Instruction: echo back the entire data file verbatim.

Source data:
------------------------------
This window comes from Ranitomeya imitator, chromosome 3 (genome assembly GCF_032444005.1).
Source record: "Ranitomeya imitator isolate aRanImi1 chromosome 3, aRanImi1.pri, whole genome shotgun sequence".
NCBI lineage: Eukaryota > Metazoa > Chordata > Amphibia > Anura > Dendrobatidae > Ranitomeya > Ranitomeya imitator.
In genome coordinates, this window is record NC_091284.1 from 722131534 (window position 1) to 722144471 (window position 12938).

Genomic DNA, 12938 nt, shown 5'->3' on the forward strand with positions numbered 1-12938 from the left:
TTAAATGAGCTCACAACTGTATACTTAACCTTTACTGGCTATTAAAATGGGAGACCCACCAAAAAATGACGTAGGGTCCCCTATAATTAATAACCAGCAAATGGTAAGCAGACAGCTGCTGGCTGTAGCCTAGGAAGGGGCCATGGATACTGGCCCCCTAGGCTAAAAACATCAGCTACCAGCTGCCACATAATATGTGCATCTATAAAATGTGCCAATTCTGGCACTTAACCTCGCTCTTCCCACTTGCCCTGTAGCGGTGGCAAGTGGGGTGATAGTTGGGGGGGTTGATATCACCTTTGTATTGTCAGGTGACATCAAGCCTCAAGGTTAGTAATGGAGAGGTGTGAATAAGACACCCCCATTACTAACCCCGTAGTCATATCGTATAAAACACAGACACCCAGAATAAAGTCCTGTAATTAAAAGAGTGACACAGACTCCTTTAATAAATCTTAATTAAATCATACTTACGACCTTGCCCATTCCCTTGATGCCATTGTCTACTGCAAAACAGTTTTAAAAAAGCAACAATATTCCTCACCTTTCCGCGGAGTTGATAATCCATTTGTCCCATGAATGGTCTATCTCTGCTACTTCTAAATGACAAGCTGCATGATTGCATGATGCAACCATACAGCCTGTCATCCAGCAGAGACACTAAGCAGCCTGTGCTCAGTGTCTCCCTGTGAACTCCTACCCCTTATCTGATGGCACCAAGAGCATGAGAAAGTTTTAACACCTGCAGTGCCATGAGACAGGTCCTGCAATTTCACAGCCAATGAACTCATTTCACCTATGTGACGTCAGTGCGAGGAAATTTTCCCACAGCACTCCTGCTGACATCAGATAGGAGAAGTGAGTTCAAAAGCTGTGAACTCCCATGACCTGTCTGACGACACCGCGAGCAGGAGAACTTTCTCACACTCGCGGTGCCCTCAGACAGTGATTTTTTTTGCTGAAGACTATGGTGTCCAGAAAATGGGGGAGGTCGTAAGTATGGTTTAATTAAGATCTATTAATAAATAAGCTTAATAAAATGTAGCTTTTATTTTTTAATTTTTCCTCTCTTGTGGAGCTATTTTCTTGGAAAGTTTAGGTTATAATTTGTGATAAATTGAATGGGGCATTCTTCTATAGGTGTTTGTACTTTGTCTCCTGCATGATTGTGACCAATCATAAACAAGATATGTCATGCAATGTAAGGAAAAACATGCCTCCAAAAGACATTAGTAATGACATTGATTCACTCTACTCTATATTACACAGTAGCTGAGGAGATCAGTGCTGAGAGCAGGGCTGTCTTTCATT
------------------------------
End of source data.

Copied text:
This window comes from Ranitomeya imitator, chromosome 3 (genome assembly GCF_032444005.1).
Source record: "Ranitomeya imitator isolate aRanImi1 chromosome 3, aRanImi1.pri, whole genome shotgun sequence".
NCBI lineage: Eukaryota > Metazoa > Chordata > Amphibia > Anura > Dendrobatidae > Ranitomeya > Ranitomeya imitator.
In genome coordinates, this window is record NC_091284.1 from 722131534 (window position 1) to 722144471 (window position 12938).

Genomic DNA, 12938 nt, shown 5'->3' on the forward strand with positions numbered 1-12938 from the left:
TTAAATGAGCTCACAACTGTATACTTAACCTTTACTGGCTATTAAAATGGGAGACCCACCAAAAAATGACGTAGGGTCCCCTATAATTAATAACCAGCAAATGGTAAGCAGACAGCTGCTGGCTGTAGCCTAGGAAGGGGCCATGGATACTGGCCCCCTAGGCTAAAAACATCAGCTACCAGCTGCCACATAATATGTGCATCTATAAAATGTGCCAATTCTGGCACTTAACCTCGCTCTTCCCACTTGCCCTGTAGCGGTGGCAAGTGGGGTGATAGTTGGGGGGGTTGATATCACCTTTGTATTGTCAGGTGACATCAAGCCTCAAGGTTAGTAATGGAGAGGTGTGAATAAGACACCCCCATTACTAACCCCGTAGTCATATCGTATAAAACACAGACACCCAGAATAAAGTCCTGTAATTAAAAGAGTGACACAGACTCCTTTAATAAATCTTAATTAAATCATACTTACGACCTTGCCCATTCCCTTGATGCCATTGTCTACTGCAAAACAGTTTTAAAAAAGCAACAATATTCCTCACCTTTCCGCGGAGTTGATAATCCATTTGTCCCATGAATGGTCTATCTCTGCTACTTCTAAATGACAAGCTGCATGATTGCATGATGCAACCATACAGCCTGTCATCCAGCAGAGACACTAAGCAGCCTGTGCTCAGTGTCTCCCTGTGAACTCCTACCCCTTATCTGATGGCACCAAGAGCATGAGAAAGTTTTAACACCTGCAGTGCCATGAGACAGGTCCTGCAATTTCACAGCCAATGAACTCATTTCACCTATGTGACGTCAGTGCGAGGAAATTTTCCCACAGCACTCCTGCTGACATCAGATAGGAGAAGTGAGTTCAAAAGCTGTGAACTCCCATGACCTGTCTGACGACACCGCGAGCAGGAGAACTTTCTCACACTCGCGGTGCCCTCAGACAGTGATTTTTTTTGCTGAAGACTATGGTGTCCAGAAAATGGGGGAGGTCGTAAGTATGGTTTAATTAAGATCTATTAATAAATAAGCTTAATAAAATGTAGCTTTTATTTTTTAATTTTTCCTCTCTTGTGGAGCTATTTTCTTGGAAAGTTTAGGTTATAATTTGTGATAAATTGAATGGGGCATTCTTCTATAGGTGTTTGTACTTTGTCTCCTGCATGATTGTGACCAATCATAAACAAGATATGTCATGCAATGTAAGGAAAAACATGCCTCCAAAAGACATTAGTAATGACATTGATTCACTCTACTCTATATTACACAGTAGCTGAGGAGATCAGTGCTGAGAGCAGGGCTGTCTTTCATT